My Open Letter to the Apologetics Community drew a predictable reaction from some who doubt that evangelical Christianity could ever stand on intellectual high ground. Nick Matzke in particular said in comments there,
It’s gonna be tough to overcome Christian anti-intellectualism as long as you think that things like Noah’s Flood and humans descending from a single specially created pair are reasonable ideas….
Gee, I thought intellectualism had something to do with following the truth wherever it leads. But you are just unwilling to do it in the cases I mentioned, and similar issues, as is much of conservative evangelicalism. Not only do they disagree with the overwhelming and basically simple physical evidence, they often make a huge public stink about it, and try and get their pseudoscience into the public schools. If you want to know why many think that conservative evangelicals are anti-intellectual, there’s one huge reason, and no one will have any good reason to think otherwise until evangelicals change their tune on this.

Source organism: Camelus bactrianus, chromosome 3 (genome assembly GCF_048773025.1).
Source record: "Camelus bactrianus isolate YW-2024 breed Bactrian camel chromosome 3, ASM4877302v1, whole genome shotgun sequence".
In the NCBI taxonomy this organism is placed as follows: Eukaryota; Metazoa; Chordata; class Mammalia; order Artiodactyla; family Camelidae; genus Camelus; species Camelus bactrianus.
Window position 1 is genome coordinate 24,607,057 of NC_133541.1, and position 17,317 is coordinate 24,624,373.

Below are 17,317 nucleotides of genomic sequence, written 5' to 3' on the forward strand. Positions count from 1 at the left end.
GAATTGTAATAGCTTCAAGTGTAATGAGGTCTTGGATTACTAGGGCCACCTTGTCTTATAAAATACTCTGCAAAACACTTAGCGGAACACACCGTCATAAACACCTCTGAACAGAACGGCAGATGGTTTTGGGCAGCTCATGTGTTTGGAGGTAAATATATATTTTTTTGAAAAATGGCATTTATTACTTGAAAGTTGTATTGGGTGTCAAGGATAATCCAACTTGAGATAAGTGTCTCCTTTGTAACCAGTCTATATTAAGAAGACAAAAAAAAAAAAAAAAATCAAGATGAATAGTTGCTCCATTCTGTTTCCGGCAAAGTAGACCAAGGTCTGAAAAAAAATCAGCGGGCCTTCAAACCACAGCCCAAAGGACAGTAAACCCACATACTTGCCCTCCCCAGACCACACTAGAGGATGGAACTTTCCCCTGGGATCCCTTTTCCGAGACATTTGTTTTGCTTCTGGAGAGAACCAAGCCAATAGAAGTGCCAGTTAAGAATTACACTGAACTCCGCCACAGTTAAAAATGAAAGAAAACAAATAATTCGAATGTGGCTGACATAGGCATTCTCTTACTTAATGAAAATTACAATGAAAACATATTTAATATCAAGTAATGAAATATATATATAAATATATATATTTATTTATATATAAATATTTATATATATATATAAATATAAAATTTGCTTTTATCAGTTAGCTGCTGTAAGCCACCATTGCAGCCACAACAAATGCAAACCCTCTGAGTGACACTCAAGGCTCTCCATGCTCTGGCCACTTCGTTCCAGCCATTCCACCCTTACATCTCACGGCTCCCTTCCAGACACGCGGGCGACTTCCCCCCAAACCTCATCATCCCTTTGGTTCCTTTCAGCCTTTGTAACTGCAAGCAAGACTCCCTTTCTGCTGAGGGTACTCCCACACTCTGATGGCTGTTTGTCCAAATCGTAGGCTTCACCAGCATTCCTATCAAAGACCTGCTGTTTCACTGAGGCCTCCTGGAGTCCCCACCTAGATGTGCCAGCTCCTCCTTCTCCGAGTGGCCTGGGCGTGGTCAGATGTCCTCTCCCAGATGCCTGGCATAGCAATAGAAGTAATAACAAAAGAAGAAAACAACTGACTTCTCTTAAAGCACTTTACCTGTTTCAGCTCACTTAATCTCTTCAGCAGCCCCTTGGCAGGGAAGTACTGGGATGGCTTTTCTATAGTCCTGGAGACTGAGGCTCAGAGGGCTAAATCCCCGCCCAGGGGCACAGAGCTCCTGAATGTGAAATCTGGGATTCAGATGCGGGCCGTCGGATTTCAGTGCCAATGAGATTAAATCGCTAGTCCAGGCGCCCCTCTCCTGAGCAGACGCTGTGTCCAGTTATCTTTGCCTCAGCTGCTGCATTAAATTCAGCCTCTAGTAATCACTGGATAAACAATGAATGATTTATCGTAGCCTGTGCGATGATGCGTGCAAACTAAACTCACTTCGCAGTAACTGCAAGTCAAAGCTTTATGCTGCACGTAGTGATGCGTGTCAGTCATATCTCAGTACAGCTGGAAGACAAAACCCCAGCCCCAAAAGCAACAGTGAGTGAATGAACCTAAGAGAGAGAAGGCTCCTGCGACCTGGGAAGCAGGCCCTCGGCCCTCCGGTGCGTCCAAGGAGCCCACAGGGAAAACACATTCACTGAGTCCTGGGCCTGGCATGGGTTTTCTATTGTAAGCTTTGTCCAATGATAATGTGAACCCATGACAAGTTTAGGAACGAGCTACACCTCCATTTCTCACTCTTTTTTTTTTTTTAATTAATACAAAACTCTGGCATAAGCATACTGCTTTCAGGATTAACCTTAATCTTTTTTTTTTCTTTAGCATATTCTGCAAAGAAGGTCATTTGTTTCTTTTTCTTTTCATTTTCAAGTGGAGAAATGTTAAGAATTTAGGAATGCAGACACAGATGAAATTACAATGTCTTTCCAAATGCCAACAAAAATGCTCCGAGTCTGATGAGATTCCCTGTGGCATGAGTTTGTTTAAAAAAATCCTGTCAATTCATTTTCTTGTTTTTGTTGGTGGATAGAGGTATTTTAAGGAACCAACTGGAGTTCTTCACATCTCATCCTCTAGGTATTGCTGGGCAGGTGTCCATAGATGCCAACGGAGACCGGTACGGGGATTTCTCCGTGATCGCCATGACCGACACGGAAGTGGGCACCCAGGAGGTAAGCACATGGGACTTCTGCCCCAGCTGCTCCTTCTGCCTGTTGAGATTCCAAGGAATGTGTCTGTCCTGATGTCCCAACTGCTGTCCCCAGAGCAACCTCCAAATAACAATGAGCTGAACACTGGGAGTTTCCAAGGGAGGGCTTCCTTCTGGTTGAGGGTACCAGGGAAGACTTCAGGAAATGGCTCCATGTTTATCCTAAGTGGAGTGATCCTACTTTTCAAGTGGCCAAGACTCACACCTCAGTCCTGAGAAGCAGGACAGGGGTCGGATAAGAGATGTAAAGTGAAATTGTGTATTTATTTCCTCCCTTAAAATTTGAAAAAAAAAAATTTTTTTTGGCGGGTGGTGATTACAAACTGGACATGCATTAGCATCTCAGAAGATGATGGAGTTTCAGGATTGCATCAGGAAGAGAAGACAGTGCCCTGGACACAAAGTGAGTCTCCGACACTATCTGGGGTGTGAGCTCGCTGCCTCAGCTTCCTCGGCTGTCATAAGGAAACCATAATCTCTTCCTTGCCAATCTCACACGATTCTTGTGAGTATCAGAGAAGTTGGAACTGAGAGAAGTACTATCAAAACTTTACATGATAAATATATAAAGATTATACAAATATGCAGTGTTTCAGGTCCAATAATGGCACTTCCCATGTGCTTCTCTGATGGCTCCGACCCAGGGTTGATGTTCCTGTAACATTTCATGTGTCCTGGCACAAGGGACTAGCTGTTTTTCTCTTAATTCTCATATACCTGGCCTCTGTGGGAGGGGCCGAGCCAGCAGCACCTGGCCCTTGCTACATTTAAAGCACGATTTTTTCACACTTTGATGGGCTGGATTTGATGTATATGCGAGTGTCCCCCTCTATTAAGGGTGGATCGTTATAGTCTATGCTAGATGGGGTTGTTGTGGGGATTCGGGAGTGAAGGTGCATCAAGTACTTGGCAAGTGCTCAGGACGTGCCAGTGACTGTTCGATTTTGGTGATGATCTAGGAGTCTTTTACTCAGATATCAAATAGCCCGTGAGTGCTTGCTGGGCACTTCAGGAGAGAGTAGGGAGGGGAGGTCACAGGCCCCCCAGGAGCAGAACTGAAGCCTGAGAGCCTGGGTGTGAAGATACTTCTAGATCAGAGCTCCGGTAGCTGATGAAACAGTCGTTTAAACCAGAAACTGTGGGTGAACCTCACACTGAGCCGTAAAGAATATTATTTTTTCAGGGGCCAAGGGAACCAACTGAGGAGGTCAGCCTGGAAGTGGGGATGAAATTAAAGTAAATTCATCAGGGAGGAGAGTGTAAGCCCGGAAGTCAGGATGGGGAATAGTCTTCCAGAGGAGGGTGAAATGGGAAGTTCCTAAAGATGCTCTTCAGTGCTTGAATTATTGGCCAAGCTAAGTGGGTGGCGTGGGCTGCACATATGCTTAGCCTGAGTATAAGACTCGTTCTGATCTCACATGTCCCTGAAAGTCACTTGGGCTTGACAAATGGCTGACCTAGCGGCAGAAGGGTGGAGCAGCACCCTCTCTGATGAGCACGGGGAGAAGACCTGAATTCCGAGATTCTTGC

Nick is doing advanced work in biology at an excellent university. He’s an intelligent man. Nevertheless he is wrong to say that the question of intellectual presence revolves around one belief on one point. Now, I would not call him anti-intellectual just for that. One ill-advised position does not make a person globally “anti-intellectual.” Yet on that very point we seem to disagree, for he makes it clear that anti-intellectualism can indeed be an all-or-nothing thing, based on how one issue: how views origins. “You think YEC is credible?” he asks. “Bam. There goes your credibility with the wider intellectual culture.”